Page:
Jesus tells the parable of the sowers and the reapers. He tells of some workers preparing the ground, others planting the seed, and still others reaping the harvest. It seems that our experiences here have some of those qualities. We’ve been separated into two teams this week, and it seems that one team has consistently worked on the beginning of tasks of each build. While the other team has experienced the reaping of the harvest. On Tuesday, while Team Tim carried concrete blocks over a bridge 200 yards to the house, Team Jeff was blessed to witness the ribbon cutting ceremony officially turning the house over to the owner. Today, Team Tim started work on a new house hauling dirt for the new foundation. Team Jeff poured a layer of concrete to cap the walls that Team Tim built yesterday.
While our teams have had different experiences, we all recognize that we are here for the same goal: to spread the love of Jesus. In the evenings, we come together and celebrate each others victories during the day. We get to tell stories and laugh at everyone’s crazy days in Haiti. It isn’t a competition between us. Just as in the parable, we recognize that we are all sowers. Our work in Haiti will be complete this week, but the work of God goes on.
I once heard a pastor speaking about the story where Jesus speaks about planting good seed. For sake of brevity, the concept comes alive when you understand that the way farmers planted back in the days of the first disciples was backwards from how we do it today. Rather than plowing the field and then planting the seed, the farmers would scatter the seed and then the plow would come afterwards. This is God’s design for missions; some scatter seed, some reap the harvest, and some do both. I would say we fall into the last category, coming into Haiti and being met by open arms and warm hearts due to the impact the missionaries before us have had, we got to reap much of their harvest. However, the seeds that we planted in the lives of individuals on the worksites (although some fruit has been born) will not bear fruit until perhaps years after we have gone. It’s important to look at the Kingdom of God in this way because it gives you the right perspective, the fruit was never ours to witness, it was His all along and any bit we get to partake in is, simply, a blessing.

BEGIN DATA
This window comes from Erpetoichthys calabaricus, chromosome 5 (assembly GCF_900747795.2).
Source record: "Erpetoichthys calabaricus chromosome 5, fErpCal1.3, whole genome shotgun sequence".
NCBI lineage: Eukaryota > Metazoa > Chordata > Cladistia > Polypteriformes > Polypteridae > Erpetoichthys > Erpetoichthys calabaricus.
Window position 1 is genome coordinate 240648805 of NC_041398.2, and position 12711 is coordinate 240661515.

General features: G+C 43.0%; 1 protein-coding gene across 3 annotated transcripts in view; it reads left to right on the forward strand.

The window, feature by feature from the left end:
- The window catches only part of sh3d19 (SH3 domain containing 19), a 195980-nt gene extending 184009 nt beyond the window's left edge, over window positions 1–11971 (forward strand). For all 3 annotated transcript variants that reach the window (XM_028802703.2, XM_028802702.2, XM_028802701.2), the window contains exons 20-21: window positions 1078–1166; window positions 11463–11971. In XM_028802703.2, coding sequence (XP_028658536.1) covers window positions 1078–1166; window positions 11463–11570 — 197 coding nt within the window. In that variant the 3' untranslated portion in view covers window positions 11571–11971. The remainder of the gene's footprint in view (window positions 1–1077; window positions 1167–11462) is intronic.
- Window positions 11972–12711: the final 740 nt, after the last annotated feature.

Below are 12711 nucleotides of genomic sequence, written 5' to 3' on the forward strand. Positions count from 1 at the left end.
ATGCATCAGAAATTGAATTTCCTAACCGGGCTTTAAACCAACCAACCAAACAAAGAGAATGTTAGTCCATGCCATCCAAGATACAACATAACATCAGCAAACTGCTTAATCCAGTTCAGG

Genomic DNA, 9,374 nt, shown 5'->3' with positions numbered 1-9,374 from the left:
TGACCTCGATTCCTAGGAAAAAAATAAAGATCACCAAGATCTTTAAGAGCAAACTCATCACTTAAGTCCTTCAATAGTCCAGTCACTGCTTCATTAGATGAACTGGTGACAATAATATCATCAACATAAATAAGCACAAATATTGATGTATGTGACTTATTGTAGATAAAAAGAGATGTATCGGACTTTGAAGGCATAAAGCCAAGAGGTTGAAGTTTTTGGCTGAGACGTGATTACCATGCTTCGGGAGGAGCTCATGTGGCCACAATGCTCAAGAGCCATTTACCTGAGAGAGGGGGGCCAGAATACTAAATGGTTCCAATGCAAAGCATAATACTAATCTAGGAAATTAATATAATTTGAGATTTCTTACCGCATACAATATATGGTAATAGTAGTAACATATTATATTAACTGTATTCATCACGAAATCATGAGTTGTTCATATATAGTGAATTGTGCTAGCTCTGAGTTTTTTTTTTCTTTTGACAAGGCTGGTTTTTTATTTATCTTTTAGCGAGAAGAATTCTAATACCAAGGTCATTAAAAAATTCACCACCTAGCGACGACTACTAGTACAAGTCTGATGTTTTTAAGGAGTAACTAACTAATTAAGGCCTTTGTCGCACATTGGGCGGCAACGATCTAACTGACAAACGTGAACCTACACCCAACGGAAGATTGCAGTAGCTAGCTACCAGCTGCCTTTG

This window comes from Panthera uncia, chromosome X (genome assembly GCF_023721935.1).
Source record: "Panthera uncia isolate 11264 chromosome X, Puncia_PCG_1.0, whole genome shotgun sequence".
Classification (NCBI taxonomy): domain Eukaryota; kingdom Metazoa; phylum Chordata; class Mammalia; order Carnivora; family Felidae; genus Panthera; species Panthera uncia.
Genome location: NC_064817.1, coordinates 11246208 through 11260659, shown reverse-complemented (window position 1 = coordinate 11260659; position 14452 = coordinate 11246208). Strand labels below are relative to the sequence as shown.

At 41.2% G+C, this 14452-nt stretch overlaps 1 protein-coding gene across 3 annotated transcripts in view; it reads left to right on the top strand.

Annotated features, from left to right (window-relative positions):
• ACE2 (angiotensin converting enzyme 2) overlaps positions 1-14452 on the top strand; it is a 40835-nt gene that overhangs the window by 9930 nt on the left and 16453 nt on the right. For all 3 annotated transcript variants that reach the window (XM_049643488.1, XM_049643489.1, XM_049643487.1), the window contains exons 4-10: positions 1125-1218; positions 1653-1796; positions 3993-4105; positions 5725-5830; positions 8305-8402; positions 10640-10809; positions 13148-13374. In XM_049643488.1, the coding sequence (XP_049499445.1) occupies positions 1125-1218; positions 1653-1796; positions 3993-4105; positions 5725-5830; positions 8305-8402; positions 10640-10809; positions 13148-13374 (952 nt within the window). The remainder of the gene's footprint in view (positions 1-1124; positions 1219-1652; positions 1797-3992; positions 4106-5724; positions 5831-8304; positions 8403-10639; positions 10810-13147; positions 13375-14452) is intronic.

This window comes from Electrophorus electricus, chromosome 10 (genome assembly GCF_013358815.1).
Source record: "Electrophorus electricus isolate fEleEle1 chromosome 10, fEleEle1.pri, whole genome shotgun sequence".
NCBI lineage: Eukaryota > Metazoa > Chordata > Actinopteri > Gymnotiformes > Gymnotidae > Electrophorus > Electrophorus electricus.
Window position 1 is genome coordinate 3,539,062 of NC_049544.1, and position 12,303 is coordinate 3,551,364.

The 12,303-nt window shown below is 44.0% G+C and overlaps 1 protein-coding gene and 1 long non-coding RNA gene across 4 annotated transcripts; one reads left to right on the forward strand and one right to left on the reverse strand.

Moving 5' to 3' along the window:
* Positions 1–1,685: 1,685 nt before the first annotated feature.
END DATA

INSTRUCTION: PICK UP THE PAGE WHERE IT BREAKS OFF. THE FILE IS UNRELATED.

It is with a heavy heart that we have to inform our readers of the death of one of our team member’s mother. Zack Brewer’s mother, Terri Moore, was killed Thursday morning in an automobile accident. Zack and our team leader, Nathan Waggoner, are leaving Haiti Friday morning to return to Kentucky. Please pray for safety in travel, comfort in grieving, and peaceful hearts. This one’s for you, Zack.
Message from Zack:
It’s hard to imagine anything more surreal than being overseas, in a county so far removed from one’s own culture that I had forgotten bathrooms exist, and hearing news of a loved one—someone who has been with me my entire life—having passed away. The news from my father echoed in my head for, well, I don’t know how long, before I collapsed in a heap by the side of a truck in tears. I was immediately surrounded by my dozen or so teammates with whom I had traveled halfway across the hemisphere and was prayed over. Half-an-hour earlier, I was shoveling gravel into a bucket and serenading the nationals with “Hey Jude,” and now this.
I don’t tell the story like that to garner sympathy or to paint a morbid picture, but to say this: once I was encircled by my fellow workers and being prayed for, Haitians began to come out of their homes and take notice. They stared, probably not knowing exactly what it was they were looking at, but understanding the pain I was in. I’m sure there wasn’t a single person in the camp who hadn’t been devastated by the earthquake or poverty or anything else that happens in this crazy world. They saw my pain juxtaposed with the love of Jesus and the healing power of prayer—pain and love are universal, and I hope that everyone involved saw that they are not mutually exclusive. Today all twenty-something of us shared in the pain of losing Terri Moore. Little children laid hands on me and nationals stood silently in knowing grief and empathy. Following Christ means making sacrifices. Following Christ means loving and being loved. Following Christ means to be in pain. Had I not been in Haiti, where I know God has called me, things most assuredly would have turned out differently for my family. But, for one reason or another, that’s not what God had planned.
I can take solace in knowing that she is an infinitely better place than this world. I can take solace in knowing that from my Mom’s death, God will be given glory. I can take solace in knowing that the love of Christ is with me always, “even unto the end of the world.”